This was the first time I’d been back to see Cardiff City play after our Malaysian owners had whimsically decided to trash over a hundred years of history by changing the team’s strip and badge – adding insult to injury by topping it off with a ludicrous “Fire & Passion” motto.
Naturally, the owners didn’t trouble themselves to consult the fans over these massive changes. Instead, they steamrollered them through under the veiled threat of letting the club slide into extinction if we didn’t all clap along gleefully with their idiotic ideas about “lucky” colours.
As a result, where City fans were once famously passionate, united and committed, now we’re split in two. The fans who have soaked up the rebranding are viewed with resentment by the old school supporters who value tradition, heritage and identity above quick-fix success.
On the other side, the nu-Cardiff red shirt gang can’t understand why people like me should kick up such a fuss over something as apparently trifling as the colour of a shirt if it means Cardiff finally get into the Premiership.
Passions run deep too: most of the 1927 Club – the London-based Cardiff City supporters who have followed the team through thick and thin for decades – have more or less abandoned the team completely, something that would have been unthinkable a few years ago.
As for me, this was the first game I’ve been to a game since our paymasters unilaterally declared that the Bluebirds would now be the RedBlueDragonBirds. And it felt odd. Very odd.
Odder still was the near silence from the City fans for the first 30 minutes of the match, while Palace dominated the game. Where was the encouragement? We’re top of the league, ffs.
I’ve heard louder crowds in our Division Four days when we’d be lucky to hit crowds of 4,000 – and there was over 26,000 at this Boxing Day game.
We sat right at the front, with the new stadium offering zero protection from the elements, so as the rain came down thick and fast we ended up wetter than Wet Wet Wet’s wet wipes.
Of course, in the old days of the Bob Bank we could have just stepped back a few paces and stayed dry, but modern football means we have to sit obediently in our seats. Let’s hope the Safer Standing Campaign manages to persuade enough people in their sensible quest to bring back standing areas at grounds.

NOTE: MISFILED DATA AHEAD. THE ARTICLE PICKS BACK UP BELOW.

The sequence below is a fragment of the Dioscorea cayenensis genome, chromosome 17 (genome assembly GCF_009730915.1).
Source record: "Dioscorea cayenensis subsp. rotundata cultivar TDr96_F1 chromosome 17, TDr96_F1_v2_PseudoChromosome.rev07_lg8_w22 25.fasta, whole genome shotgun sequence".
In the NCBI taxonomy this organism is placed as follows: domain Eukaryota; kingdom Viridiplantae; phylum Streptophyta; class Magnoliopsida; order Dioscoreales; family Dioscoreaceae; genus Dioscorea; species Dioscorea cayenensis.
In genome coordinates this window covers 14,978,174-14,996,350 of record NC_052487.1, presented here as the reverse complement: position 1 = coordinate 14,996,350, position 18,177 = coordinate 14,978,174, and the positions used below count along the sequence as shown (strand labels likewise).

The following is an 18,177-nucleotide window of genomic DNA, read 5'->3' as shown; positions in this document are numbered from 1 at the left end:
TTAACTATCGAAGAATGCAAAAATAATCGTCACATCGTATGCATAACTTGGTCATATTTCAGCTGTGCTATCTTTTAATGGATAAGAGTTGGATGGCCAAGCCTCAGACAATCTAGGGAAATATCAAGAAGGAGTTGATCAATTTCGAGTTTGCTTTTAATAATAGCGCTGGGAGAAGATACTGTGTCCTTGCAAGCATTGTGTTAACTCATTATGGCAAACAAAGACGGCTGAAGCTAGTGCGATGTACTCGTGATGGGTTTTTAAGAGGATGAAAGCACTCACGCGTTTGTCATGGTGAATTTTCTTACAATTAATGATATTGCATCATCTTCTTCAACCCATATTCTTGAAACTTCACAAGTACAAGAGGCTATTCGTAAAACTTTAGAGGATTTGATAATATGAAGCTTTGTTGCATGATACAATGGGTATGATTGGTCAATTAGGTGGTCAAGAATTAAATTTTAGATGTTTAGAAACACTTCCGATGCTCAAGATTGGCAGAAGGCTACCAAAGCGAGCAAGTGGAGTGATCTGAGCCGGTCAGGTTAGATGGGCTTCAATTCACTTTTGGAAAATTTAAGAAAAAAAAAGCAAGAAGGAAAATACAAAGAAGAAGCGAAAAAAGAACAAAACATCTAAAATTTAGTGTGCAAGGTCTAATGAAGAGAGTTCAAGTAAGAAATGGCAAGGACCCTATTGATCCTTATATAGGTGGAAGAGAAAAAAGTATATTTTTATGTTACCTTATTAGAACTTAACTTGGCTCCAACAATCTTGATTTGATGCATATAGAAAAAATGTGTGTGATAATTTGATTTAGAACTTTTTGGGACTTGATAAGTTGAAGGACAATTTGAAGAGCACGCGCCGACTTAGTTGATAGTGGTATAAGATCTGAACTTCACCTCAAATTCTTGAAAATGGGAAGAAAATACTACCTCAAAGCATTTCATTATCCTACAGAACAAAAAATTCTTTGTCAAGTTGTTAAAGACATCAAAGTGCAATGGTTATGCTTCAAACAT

Cardiff have signed up to this too, which is an encouraging sign.
Back to the match, and it wasn’t until half way through the first 45 minutes that Cardiff fans found their voice, and the atmosphere raised considerably when Noone hammered home a sweet equaliser just before half time.
Things were much, much better in the second half, with Cardiff looking by far the strongest team. Bellamy was electric all game and City started to look like a team with real Premiership potential.
The stadium erupted when Gunnarsson converted Bellamy’s corner into the net in the 73rd minute. From then on, Cardiff looked in control with Whittingham coming close again after a free kick.
So I left the stadium soaked to the skin and happy with the win – but still feeling deeply unsettled and unhappy about the corporate rebranding and the way that some fans just rolled over to the bizarre whims of our owners.
Thanks to Vincent Tan and his pesky meddling, Cardiff no longer feels like the team I’ve supported all my life. In fact, I’m not sure if I’m likely to feel the same passion until we put the colour and badge back as it should be.
And, to be honest, that’s a weird way to feel given that I’ve been a mad City fan since I was about five years old.